Plea likely Tuesday in hacking case

A North Wilkesboro man charged with being part of an international hacking group that targeted high-ranking federal officials and U.S. government computer systems is expected to enter a plea in U.S. District Court in Alexandria, Va., on Tuesday.
Andrew Otto Boggs, 22, is scheduled to plead guilty, said Joshua Stueve, director of communications for the U.S. attorney’s office in the Eastern District of Virginia.
Boggs’ codefendant, Justin Gray Liverman, 24, of Morehead City, pleaded guilty Friday in U.S. District Court in Alexandria, Va. Liverman pleaded guilty to one count of conspiracy to commit offenses against the United States. He is scheduled to be sentenced on May 12 and faces up to five years in prison.
Boggs is a former student at North Wilkes High School.
Federal authorities said Boggs and Liverman were associated with a hacking group called “Crackas With Attitude” that targeted Central Intelligence Agency Director John Brennan and other federal officials, as well as some of their family members.
Officers of the Wilkes Sheriff’s Office and Federal Bureau of Investigation agents arrested Boggs at his home on Hulda Street, which is off Shatley Orchard Road and N.C. 18 North, in early September. A sheriff’s office spokesman said computer equipment at his home was seized.
According to an FBI agent’s 37-page affidavit in support of the charges filed against Boggs and Liverman, the two lived with their respective parents when the hacking occurred. Boggs used “Incursio” as an online name.
Boggs and Liverman were both charged with conspiring to falsely impersonate a U.S. officer or employee, aggravated identity theft, making harassing phone calls, fraud and related activities with computers and false information and hoaxes.
Authorities said at least three teenage members of Crackas With Attitude lived in Britain. Last year, British authorities said they arrested the group’s suspected ringleader, a 17-year-old known as “Cracka.”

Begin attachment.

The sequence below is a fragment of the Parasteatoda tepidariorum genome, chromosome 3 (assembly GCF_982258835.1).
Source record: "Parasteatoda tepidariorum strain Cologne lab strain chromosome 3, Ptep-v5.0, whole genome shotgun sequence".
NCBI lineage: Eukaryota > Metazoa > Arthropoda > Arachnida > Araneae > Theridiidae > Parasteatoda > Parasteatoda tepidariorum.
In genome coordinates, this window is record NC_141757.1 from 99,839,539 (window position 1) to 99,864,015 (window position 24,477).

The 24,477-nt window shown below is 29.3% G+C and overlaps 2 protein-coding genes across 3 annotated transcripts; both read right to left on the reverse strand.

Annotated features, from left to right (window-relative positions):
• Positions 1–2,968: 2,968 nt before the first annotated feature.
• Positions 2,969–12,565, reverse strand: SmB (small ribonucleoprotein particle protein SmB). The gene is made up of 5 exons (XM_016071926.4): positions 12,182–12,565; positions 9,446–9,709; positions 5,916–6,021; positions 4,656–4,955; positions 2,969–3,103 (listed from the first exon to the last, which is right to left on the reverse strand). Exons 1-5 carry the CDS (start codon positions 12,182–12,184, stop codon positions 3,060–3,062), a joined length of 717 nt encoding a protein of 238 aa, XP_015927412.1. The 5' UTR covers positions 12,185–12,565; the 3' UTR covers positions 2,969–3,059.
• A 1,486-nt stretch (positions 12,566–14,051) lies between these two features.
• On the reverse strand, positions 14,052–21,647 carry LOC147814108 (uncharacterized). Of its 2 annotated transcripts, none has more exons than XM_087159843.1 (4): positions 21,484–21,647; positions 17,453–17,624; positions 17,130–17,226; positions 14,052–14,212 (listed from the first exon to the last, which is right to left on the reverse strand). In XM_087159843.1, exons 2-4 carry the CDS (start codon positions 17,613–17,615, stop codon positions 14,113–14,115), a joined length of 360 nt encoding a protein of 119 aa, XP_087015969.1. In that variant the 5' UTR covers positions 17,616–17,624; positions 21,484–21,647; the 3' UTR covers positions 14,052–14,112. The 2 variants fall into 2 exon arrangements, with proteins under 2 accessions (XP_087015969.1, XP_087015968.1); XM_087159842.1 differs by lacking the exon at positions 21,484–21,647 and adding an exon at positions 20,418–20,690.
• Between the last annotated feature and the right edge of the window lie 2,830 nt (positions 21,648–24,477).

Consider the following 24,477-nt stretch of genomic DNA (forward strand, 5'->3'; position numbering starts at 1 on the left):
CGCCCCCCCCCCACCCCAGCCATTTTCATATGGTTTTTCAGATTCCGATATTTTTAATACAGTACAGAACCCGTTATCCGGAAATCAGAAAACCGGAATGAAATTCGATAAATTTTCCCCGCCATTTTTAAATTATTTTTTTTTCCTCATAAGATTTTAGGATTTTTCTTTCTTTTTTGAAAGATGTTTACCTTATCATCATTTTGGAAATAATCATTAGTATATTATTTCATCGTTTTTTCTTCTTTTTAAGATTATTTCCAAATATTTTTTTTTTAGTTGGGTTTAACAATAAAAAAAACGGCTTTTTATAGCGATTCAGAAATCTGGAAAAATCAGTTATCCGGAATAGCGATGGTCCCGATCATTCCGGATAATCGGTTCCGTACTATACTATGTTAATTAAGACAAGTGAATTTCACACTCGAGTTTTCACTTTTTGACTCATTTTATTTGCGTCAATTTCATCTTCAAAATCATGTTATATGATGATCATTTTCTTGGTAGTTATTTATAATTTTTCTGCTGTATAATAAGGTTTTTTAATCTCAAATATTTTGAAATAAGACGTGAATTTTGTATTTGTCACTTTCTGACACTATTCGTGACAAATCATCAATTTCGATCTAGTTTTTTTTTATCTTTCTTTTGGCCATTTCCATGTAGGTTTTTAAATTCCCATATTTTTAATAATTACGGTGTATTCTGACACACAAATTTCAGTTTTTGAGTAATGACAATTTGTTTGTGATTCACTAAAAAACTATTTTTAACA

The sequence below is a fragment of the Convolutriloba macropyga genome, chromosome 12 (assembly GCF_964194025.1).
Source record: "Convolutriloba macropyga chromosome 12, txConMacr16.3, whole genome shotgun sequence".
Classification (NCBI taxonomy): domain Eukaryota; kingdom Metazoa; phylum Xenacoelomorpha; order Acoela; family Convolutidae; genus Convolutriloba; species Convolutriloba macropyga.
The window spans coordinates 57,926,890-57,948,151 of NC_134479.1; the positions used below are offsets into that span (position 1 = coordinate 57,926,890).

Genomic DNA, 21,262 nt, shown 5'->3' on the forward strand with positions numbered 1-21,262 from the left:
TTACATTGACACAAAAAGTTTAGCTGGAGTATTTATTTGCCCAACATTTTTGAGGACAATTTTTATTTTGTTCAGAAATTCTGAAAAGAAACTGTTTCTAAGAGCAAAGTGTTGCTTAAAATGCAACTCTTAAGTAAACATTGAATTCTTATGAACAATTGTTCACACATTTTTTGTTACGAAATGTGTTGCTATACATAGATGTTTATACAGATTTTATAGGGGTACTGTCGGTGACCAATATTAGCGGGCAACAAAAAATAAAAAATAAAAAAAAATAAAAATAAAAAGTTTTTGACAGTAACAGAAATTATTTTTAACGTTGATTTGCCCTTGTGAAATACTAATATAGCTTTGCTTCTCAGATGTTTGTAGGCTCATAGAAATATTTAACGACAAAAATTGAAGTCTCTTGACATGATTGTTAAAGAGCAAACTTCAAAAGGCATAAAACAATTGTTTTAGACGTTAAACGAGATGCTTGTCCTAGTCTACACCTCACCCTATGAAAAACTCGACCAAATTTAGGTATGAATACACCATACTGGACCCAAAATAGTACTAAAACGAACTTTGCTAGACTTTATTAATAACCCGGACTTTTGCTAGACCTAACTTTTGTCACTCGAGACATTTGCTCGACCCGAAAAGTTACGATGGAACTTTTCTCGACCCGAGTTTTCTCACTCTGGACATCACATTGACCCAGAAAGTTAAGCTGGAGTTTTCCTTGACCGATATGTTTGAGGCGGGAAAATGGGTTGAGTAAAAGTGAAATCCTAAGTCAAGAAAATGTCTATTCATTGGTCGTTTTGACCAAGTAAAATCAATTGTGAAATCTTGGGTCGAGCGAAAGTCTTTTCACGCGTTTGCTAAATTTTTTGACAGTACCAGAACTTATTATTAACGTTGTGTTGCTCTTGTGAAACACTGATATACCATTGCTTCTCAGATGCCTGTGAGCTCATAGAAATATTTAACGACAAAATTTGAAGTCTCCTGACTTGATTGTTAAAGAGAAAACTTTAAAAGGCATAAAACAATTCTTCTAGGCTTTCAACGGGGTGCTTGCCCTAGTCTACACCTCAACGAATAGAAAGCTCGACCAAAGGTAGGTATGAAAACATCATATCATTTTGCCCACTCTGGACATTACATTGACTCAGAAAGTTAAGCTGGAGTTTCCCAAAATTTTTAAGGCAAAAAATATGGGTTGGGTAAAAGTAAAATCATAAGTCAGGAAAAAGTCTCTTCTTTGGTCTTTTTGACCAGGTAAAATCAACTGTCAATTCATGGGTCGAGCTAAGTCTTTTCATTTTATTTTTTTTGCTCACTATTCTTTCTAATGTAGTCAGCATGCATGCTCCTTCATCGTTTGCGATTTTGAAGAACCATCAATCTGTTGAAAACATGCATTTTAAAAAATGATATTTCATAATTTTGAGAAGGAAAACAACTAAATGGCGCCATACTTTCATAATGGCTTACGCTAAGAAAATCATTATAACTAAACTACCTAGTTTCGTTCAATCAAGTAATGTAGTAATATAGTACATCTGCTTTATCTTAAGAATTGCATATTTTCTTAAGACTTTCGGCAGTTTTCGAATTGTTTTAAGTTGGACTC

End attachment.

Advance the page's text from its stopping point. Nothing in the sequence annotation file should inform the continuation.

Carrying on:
According to the affidavit, Boggs said he wanted to carry on Cracka’s work if the leader was arrested.
Federal authorities said Crackas With Attitude members used “social engineering” hacking techniques such as victim impersonation to unlawfully access personal online accounts of senior federal officials, their families and U.S. government computer systems.
The Washington Post reported that according to U.S. officials familiar with the investigation, the group hacked into the accounts of Mark Giuliano, a former FBI deputy director; Amy Hess, the FBI executive assistant director for science and technology; Gregory Mecher, married to White House communications director Jen Psaki; and Harold Rosenbaum, chief executive of a CIA contractor.
The Post reported that Cracka gained access to Giuliano’s Comcast account information and began forwarding his cell phone calls to a number associated with the Free Palestine Movement.
According to the affidavit, Cracka appears to have gotten into a law enforcement database by calling an FBI help desk and asking for Giuliano’s password to be reset.
The group is accused of using the same tactics to access an internal website for staffers at the Civil Division of the Department of Justice and post employee information online. In that instance, a member of the group allegedly used the credentials of a Justice Department contractor.
FBI and U.S. Justice Department information was found on Liverman’s computer, according to authorities.
According to the affidavit, the hacking group made a false bomb threat to the Palm Beach County Sheriff’s Office in Florida and published information about more than 80 law enforcement officers in the Miami area.
The group is accused of hacking into U.S. Justice Department computer systems and carrying out what is known as “phonebombing”—blitzing a person with multiple harassing calls and text messages.
Federal officials said the charges involve offenses that occurred from October 2015 to February 2016.


Leave a Reply